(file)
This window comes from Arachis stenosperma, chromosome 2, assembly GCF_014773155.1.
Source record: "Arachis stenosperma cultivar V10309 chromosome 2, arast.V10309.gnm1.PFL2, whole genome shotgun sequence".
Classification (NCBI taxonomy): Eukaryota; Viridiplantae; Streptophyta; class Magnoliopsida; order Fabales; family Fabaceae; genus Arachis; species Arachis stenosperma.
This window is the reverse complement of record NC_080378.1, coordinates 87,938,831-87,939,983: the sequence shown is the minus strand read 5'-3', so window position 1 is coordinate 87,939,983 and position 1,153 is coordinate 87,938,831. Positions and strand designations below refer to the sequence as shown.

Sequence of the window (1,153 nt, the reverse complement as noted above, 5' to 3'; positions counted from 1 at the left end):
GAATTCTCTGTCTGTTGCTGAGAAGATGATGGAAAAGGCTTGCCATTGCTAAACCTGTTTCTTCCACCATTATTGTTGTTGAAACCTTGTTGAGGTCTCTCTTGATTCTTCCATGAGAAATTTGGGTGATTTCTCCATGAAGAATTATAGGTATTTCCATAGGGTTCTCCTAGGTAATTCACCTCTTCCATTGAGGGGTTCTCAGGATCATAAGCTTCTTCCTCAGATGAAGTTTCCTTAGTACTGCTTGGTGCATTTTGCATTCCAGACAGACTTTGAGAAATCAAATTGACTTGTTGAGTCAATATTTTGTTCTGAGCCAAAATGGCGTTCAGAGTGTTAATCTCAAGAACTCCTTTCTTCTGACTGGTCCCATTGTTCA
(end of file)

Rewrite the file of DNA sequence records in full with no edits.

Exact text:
This window comes from Arachis stenosperma, chromosome 2, assembly GCF_014773155.1.
Source record: "Arachis stenosperma cultivar V10309 chromosome 2, arast.V10309.gnm1.PFL2, whole genome shotgun sequence".
Classification (NCBI taxonomy): Eukaryota; Viridiplantae; Streptophyta; class Magnoliopsida; order Fabales; family Fabaceae; genus Arachis; species Arachis stenosperma.
This window is the reverse complement of record NC_080378.1, coordinates 87,938,831-87,939,983: the sequence shown is the minus strand read 5'-3', so window position 1 is coordinate 87,939,983 and position 1,153 is coordinate 87,938,831. Positions and strand designations below refer to the sequence as shown.

Sequence of the window (1,153 nt, the reverse complement as noted above, 5' to 3'; positions counted from 1 at the left end):
GAATTCTCTGTCTGTTGCTGAGAAGATGATGGAAAAGGCTTGCCATTGCTAAACCTGTTTCTTCCACCATTATTGTTGTTGAAACCTTGTTGAGGTCTCTCTTGATTCTTCCATGAGAAATTTGGGTGATTTCTCCATGAAGAATTATAGGTATTTCCATAGGGTTCTCCTAGGTAATTCACCTCTTCCATTGAGGGGTTCTCAGGATCATAAGCTTCTTCCTCAGATGAAGTTTCCTTAGTACTGCTTGGTGCATTTTGCATTCCAGACAGACTTTGAGAAATCAAATTGACTTGTTGAGTCAATATTTTGTTCTGAGCCAAAATGGCGTTCAGAGTGTTAATCTCAAGAACTCCTTTCTTCTGACTGGTCCCATTGTTCA